Next came the game that probably changed my life and brain forever: Sierra’s King’s Quest IV.  Having not played the previous games, I was initially uninterested in it.  As a firm, stubborn tomboy, I refused to have anything to do with “girly” things, and I read KQIV as girly because it had a female protagonist.  Eventually sick of the other games, I started playing it (I always referred to it as Rosella because of the main character), and Rosella changed the way I thought about games forever.  Not only is the storyline awesome, the puzzles complex, and the world fairly large for that era of games, it was wicked hard to complete.  My neighbor friend, K., would come over and play with me on the weekends and I’m pretty sure it took us a year to finish (I will add a caveat that most of that time was due to user error, as we often got stuck in places where it was difficult to move Rosella without killing her—we’d be stuck on some ledge or spiral staircase for weeks and weeks, screaming at the screen in frustration).  The following Xmas, I got The Conquests of Camelot, which is possibly my favorite game of the Sierra line.  I was always a big King Arthur and English history fan, so it seemed to me to be a game just for me.  A couple of months later I was also given Hero’s Quest (later renamed) for my birthday, an early—but not the earliest—role playing computer game, and between the three of them, K. and I were kept busy for a long time, finishing, if I remember correctly, all three suddenly and back-to-back in one long weekend go.  I remember I was so happy I actually cried when KQIV rolled it’s end sequence.  I also played the sequels to King’s Quest and Hero’s Quest, as well as Colonel’s Bequest (which I loved for the setting), Police Quest 4, and the Lucasfilm The Secret of Monkey Island (1990).

My next interest was first-person shooters.  When Wolfenstein 3D was released in 1992, just about everyone with a computer was glued to their seat for weeks.  I believe it was my sister that brought this one home through a friend, but anyway, I was immediately hooked in it and several of the great follow-ups, Doom (1993), Doom 2 (1993), Rise of the Triad (1995), Quake (1996), and my favorite, Blood (1997).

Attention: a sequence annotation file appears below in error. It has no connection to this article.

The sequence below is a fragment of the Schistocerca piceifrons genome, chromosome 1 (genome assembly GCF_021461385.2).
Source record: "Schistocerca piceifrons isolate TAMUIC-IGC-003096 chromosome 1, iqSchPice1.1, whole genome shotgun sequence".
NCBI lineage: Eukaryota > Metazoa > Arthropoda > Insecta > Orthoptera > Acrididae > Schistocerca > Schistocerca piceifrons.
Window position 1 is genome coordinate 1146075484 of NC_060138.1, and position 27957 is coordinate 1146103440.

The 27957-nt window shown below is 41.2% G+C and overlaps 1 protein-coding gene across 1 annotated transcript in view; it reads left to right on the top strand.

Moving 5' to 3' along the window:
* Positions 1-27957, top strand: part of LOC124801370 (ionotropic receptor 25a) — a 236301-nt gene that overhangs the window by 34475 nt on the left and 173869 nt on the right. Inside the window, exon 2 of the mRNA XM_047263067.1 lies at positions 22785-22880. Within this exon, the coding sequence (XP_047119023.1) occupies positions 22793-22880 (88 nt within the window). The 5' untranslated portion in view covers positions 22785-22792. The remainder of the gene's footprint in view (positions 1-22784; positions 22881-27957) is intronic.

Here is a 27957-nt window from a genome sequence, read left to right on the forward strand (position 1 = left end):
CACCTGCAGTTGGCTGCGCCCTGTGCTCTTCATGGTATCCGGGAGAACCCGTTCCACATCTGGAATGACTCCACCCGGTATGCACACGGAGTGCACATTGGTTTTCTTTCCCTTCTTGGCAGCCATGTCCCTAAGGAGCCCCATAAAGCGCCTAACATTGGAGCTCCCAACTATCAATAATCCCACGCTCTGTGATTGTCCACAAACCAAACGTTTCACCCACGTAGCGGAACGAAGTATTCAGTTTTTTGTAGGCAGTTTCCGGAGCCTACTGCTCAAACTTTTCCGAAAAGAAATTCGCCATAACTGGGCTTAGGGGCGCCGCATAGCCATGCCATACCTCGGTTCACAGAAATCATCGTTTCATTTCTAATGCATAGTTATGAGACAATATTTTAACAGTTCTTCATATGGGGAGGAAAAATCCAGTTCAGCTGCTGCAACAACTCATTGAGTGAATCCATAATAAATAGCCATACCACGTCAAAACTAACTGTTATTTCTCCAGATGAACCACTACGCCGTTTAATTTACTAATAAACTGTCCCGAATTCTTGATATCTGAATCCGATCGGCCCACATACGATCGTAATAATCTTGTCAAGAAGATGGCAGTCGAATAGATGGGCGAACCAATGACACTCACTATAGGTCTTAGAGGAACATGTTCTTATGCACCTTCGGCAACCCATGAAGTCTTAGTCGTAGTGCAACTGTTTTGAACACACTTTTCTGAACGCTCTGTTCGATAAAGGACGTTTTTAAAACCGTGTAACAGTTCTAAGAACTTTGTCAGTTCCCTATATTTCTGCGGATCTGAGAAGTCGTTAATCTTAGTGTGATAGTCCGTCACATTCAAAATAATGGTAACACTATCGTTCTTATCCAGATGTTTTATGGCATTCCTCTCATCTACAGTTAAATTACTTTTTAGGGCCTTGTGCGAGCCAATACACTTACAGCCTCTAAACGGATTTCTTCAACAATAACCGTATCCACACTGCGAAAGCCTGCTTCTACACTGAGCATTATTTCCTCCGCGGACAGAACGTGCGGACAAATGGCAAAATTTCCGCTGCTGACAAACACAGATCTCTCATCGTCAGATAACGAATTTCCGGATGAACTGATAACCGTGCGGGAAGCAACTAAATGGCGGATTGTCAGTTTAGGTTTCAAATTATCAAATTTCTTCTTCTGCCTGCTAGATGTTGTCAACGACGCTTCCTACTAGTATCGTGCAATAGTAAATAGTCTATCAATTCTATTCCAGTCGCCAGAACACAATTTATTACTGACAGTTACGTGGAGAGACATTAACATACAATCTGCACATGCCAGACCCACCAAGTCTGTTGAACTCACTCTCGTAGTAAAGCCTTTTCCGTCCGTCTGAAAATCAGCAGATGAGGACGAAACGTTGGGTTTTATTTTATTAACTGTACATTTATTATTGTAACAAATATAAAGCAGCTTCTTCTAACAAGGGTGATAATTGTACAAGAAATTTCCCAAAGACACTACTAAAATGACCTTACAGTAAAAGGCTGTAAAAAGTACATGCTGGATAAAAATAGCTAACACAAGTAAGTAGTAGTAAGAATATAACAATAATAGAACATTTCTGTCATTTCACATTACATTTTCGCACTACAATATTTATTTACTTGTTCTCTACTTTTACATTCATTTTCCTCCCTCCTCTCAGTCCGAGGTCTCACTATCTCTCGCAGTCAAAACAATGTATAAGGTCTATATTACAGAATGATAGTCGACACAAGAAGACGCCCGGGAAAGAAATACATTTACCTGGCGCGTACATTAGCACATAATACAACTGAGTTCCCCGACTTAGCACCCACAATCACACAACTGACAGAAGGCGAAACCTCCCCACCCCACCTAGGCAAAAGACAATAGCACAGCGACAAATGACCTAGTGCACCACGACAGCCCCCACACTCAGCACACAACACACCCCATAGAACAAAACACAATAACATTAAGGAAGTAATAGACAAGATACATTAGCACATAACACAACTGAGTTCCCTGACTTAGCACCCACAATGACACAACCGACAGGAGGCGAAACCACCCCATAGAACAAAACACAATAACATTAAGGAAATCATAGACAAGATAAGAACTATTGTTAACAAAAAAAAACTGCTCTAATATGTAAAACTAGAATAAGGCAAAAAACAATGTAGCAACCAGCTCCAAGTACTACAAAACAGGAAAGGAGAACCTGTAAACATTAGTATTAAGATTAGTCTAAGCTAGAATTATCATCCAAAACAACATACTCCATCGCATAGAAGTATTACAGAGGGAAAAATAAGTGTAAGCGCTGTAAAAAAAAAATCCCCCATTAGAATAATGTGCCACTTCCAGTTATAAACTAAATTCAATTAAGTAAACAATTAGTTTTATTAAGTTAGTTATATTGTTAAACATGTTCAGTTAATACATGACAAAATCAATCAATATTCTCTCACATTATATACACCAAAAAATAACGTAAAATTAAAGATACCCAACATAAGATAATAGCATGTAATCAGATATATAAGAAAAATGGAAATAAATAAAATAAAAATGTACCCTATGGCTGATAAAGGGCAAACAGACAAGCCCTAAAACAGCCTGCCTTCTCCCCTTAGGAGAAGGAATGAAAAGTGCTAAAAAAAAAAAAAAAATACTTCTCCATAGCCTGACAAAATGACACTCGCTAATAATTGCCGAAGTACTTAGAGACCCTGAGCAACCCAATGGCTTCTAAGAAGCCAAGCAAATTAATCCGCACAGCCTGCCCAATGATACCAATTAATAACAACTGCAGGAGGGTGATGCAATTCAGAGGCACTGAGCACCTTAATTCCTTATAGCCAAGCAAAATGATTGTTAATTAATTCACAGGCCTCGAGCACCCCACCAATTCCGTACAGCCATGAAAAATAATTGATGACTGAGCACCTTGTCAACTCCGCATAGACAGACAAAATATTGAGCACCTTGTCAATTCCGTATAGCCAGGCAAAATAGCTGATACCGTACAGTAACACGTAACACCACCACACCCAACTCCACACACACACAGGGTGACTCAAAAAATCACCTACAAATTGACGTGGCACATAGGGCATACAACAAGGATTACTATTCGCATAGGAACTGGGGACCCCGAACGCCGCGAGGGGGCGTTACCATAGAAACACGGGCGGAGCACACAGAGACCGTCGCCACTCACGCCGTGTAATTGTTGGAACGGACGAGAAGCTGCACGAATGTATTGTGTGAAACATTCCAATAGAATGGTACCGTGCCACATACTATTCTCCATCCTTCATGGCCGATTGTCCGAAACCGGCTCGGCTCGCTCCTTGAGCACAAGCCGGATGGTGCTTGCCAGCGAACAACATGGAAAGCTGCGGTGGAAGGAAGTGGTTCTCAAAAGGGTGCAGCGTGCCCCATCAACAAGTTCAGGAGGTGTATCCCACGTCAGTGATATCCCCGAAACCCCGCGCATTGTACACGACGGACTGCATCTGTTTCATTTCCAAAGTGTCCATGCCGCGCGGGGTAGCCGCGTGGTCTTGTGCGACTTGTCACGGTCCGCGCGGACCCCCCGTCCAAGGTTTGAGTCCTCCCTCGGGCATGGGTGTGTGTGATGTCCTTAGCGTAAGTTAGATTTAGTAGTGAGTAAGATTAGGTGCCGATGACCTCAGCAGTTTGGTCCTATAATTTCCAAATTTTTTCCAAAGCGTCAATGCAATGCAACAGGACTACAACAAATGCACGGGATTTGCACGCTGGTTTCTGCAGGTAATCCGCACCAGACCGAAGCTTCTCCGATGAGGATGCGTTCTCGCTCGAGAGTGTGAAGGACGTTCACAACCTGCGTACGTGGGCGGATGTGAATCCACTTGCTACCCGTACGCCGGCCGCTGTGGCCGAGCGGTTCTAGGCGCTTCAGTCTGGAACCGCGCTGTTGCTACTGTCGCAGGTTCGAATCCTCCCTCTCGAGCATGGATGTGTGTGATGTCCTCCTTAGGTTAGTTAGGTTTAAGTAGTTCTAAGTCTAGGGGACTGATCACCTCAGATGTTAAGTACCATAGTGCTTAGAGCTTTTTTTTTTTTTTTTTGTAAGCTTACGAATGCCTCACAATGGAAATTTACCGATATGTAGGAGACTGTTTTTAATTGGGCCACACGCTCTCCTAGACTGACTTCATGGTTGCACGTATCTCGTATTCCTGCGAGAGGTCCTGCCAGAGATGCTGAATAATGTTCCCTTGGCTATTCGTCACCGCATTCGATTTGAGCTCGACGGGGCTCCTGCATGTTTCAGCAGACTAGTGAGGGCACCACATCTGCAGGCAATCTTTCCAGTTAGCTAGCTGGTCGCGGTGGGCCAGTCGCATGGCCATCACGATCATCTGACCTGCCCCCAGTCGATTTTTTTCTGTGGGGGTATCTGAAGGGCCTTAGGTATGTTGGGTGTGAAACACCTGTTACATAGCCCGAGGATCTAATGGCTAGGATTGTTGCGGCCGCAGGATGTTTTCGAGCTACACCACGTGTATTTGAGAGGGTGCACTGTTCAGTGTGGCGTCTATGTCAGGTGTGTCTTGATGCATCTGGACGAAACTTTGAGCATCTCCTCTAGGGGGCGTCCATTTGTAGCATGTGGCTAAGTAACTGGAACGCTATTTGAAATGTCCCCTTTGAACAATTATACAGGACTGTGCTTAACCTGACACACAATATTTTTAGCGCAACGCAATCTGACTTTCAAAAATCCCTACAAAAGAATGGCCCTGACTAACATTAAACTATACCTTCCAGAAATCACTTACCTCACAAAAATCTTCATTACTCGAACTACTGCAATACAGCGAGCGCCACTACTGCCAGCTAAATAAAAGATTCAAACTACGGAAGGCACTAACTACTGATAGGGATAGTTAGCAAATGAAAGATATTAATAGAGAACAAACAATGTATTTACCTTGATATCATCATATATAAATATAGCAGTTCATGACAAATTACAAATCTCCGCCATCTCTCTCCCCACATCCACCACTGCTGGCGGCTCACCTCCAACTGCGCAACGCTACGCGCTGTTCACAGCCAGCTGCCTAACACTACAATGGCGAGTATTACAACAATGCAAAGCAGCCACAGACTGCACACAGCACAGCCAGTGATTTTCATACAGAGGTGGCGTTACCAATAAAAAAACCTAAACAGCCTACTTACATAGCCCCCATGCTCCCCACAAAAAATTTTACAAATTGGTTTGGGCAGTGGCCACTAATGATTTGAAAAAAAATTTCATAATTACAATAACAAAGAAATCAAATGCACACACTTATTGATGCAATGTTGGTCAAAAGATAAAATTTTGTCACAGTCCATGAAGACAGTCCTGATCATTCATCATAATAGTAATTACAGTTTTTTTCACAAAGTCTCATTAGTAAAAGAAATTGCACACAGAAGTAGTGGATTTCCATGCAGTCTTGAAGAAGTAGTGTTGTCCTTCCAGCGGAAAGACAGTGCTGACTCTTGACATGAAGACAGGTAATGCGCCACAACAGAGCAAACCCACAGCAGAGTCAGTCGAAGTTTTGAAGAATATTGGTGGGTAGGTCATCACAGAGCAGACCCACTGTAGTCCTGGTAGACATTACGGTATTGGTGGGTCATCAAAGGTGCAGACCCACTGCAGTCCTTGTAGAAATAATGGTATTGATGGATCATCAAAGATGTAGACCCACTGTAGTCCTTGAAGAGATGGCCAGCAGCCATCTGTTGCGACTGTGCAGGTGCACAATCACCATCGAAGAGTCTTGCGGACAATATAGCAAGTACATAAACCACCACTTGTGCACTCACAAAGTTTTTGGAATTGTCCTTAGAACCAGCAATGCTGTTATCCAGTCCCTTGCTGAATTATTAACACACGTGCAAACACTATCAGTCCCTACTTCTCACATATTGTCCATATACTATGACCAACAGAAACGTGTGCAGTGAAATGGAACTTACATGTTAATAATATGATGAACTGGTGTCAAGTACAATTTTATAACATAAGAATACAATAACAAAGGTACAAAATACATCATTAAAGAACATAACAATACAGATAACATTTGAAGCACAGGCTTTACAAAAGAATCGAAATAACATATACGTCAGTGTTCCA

I was still interested fantasy and role-playing, partly because of a voracious appetite for those books at the time.  The Might and Magic series stepped in to bridge the gap between fantasy role-playing and first person shooters.  I began with Might and Magic IV: Clouds of Xeen (1994) and went on to play, over the next several years, all of the sequels, Might and Magic VI, VII, VIII and IX (1998, 1999, 2000, 2002).  These were and are the crème dela crème of fantasy games.  While Baldur’s Gate, Neverwinter Nights and Dragon Age would eventually replace them in ingenuity and complexity, these games, especially those from the 1990s, were incredible.  Huge sprawling countryside, coupled with giant dungeons, and completely alterable role-playing characters.  

Looking at these dates is occasionally very surprising, as I picture myself much younger when I was playing many of these, especially the last.  I’ve recently downloaded and replayed MM4-MM8, and one thing I’ve noticed and have noticed by replaying many of these games is that I still know where I’m going.  I can’t really express how big these worlds are, but I can tell you one thing, if I spent 15-20 years away from a place I might have lived once, I doubt very much I could navigate my way around like I can in these games.  I actually believe that videogames might have given me at least one thing: the ability to navigate spaces.  I very rarely get lost and can easily determine quicker routes between spaces once I’ve mentally mapped something once or twice.

Another strange thing: I remember the music and sound effects from these games like I was just listening to them yesterday.  I occasionally will find myself humming something and realize that it was the score of King’s Quest IV or Conquests of Camelot or something else.  This has led me to believe that my brain must look something like this:

Happy Gaming!